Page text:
Purposeful, Goal-Oriented Training

20 Aug

One of our first action items, at ATHLETIC PERFORMANCE TRAINING CENTER, is to request that our new clients complete a questionnaire.  In addition to the usual, basic demographic information, I like to understand his/her past and present sport(s) participation, and level of athletic and training experience.  Most importantly, I ask them to list their training goals and objectives:  What do they want to accomplish as a result of their Strength and Conditioning training?  You should be asking yourself the same question.  Developing strength, speed, agility, and athleticism is great, as long as it helps you improve your performance in your sport(s) of choice (or, facilitates your “functionability” in your activities of daily living).  Additionally, understanding my clients’ goals is an important consideration in the development of their Strength and Conditioning plan.  Your training plan – including intensity, frequency, volume, exercise selection, nutrition, and rest & recovery – should be aligned with your goals.

It All Starts With Your Core.  It doesn’t matter what sport you play or, for that matter, if you even participate in sports at all.  A strong core is essential for virtually all functional movement.  And when I use the term “core,” I’m not just talking about abs.  I’m referring to the area between your shoulders and hips.  Rotational and Core Strengthening exercises should be an integral part of your Strength and Conditioning program.

Develop Strong and Powerful Legs.  Want to run faster?  Jump higher?  Throw the ball harder and farther?  Improve your bat speed?  Core and lower extremity strength and power is the key.  Whether you’re running, jumping, throwing, or hitting, your hips and legs initiate and generate the power.  And a stronger core and legs can also decrease the amount of torque on your shoulder when executing the throwing motion.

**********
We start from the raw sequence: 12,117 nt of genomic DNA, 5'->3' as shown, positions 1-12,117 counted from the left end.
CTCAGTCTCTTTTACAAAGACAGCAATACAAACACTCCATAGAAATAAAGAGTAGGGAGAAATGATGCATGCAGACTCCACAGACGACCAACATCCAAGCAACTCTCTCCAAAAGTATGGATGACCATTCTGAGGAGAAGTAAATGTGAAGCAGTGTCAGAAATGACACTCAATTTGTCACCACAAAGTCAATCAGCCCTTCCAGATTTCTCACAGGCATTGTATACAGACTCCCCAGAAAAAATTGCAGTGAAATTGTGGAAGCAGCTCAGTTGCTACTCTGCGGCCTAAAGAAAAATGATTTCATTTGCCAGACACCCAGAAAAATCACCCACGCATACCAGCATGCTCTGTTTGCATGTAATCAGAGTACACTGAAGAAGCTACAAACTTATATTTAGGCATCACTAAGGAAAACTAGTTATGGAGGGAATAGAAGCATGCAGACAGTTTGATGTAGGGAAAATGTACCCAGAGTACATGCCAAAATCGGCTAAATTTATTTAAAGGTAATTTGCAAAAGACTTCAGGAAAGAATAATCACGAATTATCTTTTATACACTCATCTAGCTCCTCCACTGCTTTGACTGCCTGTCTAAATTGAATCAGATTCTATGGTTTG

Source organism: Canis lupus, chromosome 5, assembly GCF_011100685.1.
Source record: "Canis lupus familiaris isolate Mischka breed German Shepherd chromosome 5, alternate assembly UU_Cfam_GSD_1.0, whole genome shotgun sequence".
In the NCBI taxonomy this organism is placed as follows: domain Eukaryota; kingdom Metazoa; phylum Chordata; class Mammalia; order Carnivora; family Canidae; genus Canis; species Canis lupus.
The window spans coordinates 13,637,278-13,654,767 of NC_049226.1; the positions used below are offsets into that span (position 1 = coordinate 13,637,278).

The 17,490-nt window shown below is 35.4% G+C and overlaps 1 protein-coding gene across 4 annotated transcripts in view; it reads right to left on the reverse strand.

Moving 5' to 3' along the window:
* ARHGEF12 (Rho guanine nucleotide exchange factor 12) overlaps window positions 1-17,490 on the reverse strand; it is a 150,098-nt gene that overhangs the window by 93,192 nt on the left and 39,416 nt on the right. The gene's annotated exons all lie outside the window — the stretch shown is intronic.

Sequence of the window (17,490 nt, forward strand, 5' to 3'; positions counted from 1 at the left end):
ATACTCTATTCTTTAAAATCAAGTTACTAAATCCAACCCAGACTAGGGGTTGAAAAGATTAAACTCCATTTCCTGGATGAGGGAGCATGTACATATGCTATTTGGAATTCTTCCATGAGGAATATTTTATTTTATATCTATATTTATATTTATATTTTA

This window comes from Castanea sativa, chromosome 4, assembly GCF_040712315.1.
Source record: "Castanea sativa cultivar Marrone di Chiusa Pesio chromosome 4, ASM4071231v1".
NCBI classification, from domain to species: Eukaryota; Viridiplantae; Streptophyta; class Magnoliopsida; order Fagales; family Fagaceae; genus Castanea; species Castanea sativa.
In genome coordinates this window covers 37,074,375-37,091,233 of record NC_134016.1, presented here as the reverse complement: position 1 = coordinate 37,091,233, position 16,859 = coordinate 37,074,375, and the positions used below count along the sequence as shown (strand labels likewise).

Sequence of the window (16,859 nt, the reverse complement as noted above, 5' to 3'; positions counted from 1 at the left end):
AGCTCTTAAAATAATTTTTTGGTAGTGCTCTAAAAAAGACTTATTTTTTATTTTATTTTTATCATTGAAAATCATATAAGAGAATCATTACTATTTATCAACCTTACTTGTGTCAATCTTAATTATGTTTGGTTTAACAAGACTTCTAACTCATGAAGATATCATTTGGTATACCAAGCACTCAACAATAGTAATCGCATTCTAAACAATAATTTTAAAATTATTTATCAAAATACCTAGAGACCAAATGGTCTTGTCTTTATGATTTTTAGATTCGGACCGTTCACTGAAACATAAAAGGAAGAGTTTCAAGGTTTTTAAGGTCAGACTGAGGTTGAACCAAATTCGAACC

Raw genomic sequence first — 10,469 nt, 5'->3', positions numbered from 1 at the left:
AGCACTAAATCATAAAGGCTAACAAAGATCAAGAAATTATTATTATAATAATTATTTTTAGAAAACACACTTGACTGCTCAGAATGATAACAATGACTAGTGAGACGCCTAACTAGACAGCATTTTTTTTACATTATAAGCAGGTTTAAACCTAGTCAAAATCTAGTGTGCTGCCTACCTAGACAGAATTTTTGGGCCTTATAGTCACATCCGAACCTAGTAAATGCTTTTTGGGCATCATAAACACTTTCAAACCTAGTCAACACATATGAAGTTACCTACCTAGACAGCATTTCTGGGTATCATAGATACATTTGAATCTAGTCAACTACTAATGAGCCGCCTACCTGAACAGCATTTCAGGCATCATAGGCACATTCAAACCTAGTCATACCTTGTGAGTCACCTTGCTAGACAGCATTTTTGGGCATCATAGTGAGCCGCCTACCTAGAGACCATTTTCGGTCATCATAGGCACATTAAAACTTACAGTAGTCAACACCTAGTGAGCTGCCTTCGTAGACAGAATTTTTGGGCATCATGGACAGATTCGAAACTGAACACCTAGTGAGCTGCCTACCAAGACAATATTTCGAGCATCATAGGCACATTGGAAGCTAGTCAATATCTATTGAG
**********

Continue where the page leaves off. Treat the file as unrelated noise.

Be Smart With Your Cardio.  I work with a lot of athletes, teams, and programs whose idea of cardio training involves jogging a mile or two, a few days per week.  How do they think this approach is going to help them reach their goals?  I have no idea.  I won’t argue that every sport has an endurance component, but how many sports are played at a slow steady pace, without any intermittent bursts of strength and power?  Even distance runners benefit from incorporating High-Intensity Interval Training into their conditioning regimen, according to volumes of data.  Your training plan should include alternating intervals of high- and low-intensity cardio.  Generally, we use a 3:1 ratio (low:high) in most of our cardio training.

Be Wary of the “Boot Camp” Approach.  Training to the point of exhaustion/fatigue has become fashionable in some workout programs, even though there is no data that supports training to the point of exhaustion.  In fact, Sports and Conditioning research indicates that full muscular activation can be achieved before you reach the point of exhaustion.  Additionally, as fatigue sets in, technique tends to suffer.  Poor technique has been shown to compromise training results and increase the potential for injury.

Have a plan.  Follow your plan.  Your training should reflect the demands of your sport.


Your thoughts?

4 Responses to “Purposeful, Goal-Oriented Training”

  1. sterling August 20, 2012 at 11:35 PM #

    Thats great to know. Most people want to get there arms and legs stronger but with this artical it lets you know that the core is just as important.

    • Brian Lebo August 21, 2012 at 7:11 AM #

      Thanks for the feedback, Sterling!

  2. John August 21, 2012 at 12:14 PM #

    Brian… Tucker turned me on to your site. Great stuff for all athletes here. Just included a link to the blog under our resources link on our site!

    • Brian Lebo August 21, 2012 at 4:46 PM #

      John – thank you for your feedback, and for including my blog as a link on the OhioBasketball.com website! I’m thankful for my relationship with Tucker Neale and the SMAC Basketball organization!

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